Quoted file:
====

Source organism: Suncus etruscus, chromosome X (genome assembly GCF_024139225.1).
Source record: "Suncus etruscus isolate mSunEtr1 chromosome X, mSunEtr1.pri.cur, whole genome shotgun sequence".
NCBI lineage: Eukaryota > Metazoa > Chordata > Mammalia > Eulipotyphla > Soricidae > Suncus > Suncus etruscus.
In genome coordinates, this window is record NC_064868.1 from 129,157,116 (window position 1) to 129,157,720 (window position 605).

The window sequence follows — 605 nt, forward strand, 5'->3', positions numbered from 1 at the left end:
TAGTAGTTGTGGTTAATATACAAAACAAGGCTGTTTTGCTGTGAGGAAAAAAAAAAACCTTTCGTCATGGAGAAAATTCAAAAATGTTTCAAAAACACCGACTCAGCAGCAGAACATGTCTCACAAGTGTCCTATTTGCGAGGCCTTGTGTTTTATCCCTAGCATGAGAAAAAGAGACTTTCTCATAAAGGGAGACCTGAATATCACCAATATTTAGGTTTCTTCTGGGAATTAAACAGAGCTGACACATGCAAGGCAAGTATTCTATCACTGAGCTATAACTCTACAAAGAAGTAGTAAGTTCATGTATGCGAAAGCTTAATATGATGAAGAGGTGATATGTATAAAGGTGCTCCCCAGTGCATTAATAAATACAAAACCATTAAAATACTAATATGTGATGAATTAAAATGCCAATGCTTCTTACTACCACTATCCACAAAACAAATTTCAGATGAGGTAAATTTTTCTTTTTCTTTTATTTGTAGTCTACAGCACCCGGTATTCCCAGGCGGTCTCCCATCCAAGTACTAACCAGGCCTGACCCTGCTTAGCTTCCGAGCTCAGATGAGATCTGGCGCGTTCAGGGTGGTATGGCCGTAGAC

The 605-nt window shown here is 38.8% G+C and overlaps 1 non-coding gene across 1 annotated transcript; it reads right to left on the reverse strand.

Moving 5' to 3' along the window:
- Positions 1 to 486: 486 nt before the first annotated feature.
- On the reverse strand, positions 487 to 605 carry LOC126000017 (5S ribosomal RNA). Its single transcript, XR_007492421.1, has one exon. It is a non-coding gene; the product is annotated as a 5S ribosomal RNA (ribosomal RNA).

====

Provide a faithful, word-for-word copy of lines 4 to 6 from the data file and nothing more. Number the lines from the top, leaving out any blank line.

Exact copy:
In genome coordinates, this window is record NC_064868.1 from 129,157,116 (window position 1) to 129,157,720 (window position 605).

The window sequence follows — 605 nt, forward strand, 5'->3', positions numbered from 1 at the left end:
TAGTAGTTGTGGTTAATATACAAAACAAGGCTGTTTTGCTGTGAGGAAAAAAAAAAACCTTTCGTCATGGAGAAAATTCAAAAATGTTTCAAAAACACCGACTCAGCAGCAGAACATGTCTCACAAGTGTCCTATTTGCGAGGCCTTGTGTTTTATCCCTAGCATGAGAAAAAGAGACTTTCTCATAAAGGGAGACCTGAATATCACCAATATTTAGGTTTCTTCTGGGAATTAAACAGAGCTGACACATGCAAGGCAAGTATTCTATCACTGAGCTATAACTCTACAAAGAAGTAGTAAGTTCATGTATGCGAAAGCTTAATATGATGAAGAGGTGATATGTATAAAGGTGCTCCCCAGTGCATTAATAAATACAAAACCATTAAAATACTAATATGTGATGAATTAAAATGCCAATGCTTCTTACTACCACTATCCACAAAACAAATTTCAGATGAGGTAAATTTTTCTTTTTCTTTTATTTGTAGTCTACAGCACCCGGTATTCCCAGGCGGTCTCCCATCCAAGTACTAACCAGGCCTGACCCTGCTTAGCTTCCGAGCTCAGATGAGATCTGGCGCGTTCAGGGTGGTATGGCCGTAGAC